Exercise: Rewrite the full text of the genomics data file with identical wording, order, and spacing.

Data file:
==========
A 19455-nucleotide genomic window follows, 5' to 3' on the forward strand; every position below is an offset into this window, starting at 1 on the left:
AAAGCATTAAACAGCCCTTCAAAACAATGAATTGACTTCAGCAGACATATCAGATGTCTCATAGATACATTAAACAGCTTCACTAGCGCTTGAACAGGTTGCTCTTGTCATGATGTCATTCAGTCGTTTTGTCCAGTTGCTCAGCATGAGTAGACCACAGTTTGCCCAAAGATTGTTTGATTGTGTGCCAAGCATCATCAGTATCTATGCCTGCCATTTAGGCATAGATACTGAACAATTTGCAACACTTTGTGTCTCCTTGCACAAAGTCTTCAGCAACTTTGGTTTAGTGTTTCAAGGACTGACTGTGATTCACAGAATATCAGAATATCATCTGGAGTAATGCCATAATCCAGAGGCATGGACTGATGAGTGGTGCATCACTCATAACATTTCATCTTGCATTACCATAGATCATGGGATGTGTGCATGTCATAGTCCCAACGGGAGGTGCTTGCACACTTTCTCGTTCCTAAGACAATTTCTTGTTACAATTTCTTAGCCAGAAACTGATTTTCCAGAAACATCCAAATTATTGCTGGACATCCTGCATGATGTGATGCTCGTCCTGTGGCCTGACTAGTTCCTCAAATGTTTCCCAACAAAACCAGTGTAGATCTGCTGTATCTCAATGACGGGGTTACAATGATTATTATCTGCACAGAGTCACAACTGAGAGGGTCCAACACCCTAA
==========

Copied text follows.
A 19455-nucleotide genomic window follows, 5' to 3' on the forward strand; every position below is an offset into this window, starting at 1 on the left:
AAAGCATTAAACAGCCCTTCAAAACAATGAATTGACTTCAGCAGACATATCAGATGTCTCATAGATACATTAAACAGCTTCACTAGCGCTTGAACAGGTTGCTCTTGTCATGATGTCATTCAGTCGTTTTGTCCAGTTGCTCAGCATGAGTAGACCACAGTTTGCCCAAAGATTGTTTGATTGTGTGCCAAGCATCATCAGTATCTATGCCTGCCATTTAGGCATAGATACTGAACAATTTGCAACACTTTGTGTCTCCTTGCACAAAGTCTTCAGCAACTTTGGTTTAGTGTTTCAAGGACTGACTGTGATTCACAGAATATCAGAATATCATCTGGAGTAATGCCATAATCCAGAGGCATGGACTGATGAGTGGTGCATCACTCATAACATTTCATCTTGCATTACCATAGATCATGGGATGTGTGCATGTCATAGTCCCAACGGGAGGTGCTTGCACACTTTCTCGTTCCTAAGACAATTTCTTGTTACAATTTCTTAGCCAGAAACTGATTTTCCAGAAACATCCAAATTATTGCTGGACATCCTGCATGATGTGATGCTCGTCCTGTGGCCTGACTAGTTCCTCAAATGTTTCCCAACAAAACCAGTGTAGATCTGCTGTATCTCAATGACGGGGTTACAATGATTATTATCTGCACAGAGTCACAACTGAGAGGGTCCAACACCCTAA